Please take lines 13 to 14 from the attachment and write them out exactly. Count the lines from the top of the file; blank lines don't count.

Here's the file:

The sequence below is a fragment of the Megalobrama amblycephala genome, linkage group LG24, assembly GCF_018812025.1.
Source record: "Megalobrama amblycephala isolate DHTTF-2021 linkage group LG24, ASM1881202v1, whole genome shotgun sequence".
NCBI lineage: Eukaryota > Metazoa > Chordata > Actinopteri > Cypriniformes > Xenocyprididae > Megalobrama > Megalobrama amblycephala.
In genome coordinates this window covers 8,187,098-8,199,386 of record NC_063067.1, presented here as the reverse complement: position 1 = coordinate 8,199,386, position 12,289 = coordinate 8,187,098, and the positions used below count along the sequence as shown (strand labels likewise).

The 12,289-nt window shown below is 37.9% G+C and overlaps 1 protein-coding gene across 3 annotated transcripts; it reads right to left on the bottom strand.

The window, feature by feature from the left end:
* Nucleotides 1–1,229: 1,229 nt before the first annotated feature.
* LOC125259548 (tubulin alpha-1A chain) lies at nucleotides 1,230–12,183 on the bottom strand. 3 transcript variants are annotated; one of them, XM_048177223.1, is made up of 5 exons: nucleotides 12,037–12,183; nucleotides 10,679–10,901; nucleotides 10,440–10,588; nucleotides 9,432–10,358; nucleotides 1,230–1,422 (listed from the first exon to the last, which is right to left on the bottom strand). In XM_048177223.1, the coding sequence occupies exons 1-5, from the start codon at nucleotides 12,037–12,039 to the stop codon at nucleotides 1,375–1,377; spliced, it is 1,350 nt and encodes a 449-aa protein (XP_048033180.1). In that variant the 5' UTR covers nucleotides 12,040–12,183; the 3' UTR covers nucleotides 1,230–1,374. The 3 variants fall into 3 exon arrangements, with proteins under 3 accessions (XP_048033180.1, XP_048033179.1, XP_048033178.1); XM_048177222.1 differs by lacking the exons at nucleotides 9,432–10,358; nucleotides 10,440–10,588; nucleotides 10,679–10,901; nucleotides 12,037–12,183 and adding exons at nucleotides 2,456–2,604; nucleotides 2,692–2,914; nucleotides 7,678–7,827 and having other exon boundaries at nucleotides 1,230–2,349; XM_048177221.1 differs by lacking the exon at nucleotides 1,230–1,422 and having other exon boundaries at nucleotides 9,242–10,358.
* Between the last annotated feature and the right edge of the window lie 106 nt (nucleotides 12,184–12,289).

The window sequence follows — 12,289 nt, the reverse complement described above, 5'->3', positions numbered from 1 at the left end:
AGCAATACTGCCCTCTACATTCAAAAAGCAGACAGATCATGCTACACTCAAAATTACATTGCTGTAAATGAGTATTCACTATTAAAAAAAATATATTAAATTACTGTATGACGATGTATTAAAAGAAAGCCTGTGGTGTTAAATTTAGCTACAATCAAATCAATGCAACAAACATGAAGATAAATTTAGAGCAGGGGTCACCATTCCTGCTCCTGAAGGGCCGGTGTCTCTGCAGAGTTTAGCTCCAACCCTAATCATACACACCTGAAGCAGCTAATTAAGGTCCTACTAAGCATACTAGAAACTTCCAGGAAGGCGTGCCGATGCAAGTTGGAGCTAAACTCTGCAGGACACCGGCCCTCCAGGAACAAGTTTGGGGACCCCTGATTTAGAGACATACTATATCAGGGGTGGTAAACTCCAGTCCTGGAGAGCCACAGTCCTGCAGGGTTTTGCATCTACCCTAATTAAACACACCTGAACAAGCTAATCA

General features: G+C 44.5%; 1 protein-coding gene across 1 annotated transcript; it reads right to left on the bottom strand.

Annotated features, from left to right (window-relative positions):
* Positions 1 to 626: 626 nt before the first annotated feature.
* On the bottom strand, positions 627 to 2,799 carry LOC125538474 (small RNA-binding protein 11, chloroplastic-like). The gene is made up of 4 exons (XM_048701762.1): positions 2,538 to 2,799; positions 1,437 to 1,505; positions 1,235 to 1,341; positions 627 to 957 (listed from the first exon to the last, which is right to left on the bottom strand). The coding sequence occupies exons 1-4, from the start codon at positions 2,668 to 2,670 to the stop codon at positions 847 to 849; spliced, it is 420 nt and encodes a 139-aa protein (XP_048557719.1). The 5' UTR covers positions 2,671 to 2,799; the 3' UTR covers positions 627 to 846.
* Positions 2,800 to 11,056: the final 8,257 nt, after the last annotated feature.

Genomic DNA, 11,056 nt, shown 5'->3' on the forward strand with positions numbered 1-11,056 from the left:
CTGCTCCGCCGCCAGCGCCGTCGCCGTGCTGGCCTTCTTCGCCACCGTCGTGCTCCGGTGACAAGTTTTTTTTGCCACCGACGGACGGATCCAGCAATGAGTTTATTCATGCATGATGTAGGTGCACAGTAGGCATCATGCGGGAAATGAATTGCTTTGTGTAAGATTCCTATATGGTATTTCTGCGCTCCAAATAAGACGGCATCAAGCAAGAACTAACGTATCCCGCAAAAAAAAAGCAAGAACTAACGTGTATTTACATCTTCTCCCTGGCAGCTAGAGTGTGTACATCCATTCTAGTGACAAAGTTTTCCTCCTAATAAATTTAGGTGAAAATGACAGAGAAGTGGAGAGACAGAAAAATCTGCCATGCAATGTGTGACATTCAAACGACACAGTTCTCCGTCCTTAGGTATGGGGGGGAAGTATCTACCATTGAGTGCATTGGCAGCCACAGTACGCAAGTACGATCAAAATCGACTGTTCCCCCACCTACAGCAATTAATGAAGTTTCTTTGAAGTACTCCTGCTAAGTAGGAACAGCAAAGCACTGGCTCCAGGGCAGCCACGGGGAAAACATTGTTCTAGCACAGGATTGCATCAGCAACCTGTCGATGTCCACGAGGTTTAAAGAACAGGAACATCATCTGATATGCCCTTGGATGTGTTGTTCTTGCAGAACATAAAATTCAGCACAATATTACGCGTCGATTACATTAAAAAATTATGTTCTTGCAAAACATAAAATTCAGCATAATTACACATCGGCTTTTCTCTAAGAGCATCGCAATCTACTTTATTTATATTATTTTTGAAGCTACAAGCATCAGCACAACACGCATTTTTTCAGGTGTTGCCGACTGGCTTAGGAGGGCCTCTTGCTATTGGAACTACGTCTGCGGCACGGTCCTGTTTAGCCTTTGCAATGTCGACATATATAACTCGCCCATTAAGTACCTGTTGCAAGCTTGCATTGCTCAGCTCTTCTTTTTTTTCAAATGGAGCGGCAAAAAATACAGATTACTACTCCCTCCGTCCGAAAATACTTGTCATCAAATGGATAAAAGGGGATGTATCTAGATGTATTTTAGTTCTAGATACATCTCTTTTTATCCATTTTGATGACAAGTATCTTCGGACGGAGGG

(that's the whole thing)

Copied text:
Annotated features, from left to right (window-relative positions):
* Positions 1 to 626: 626 nt before the first annotated feature.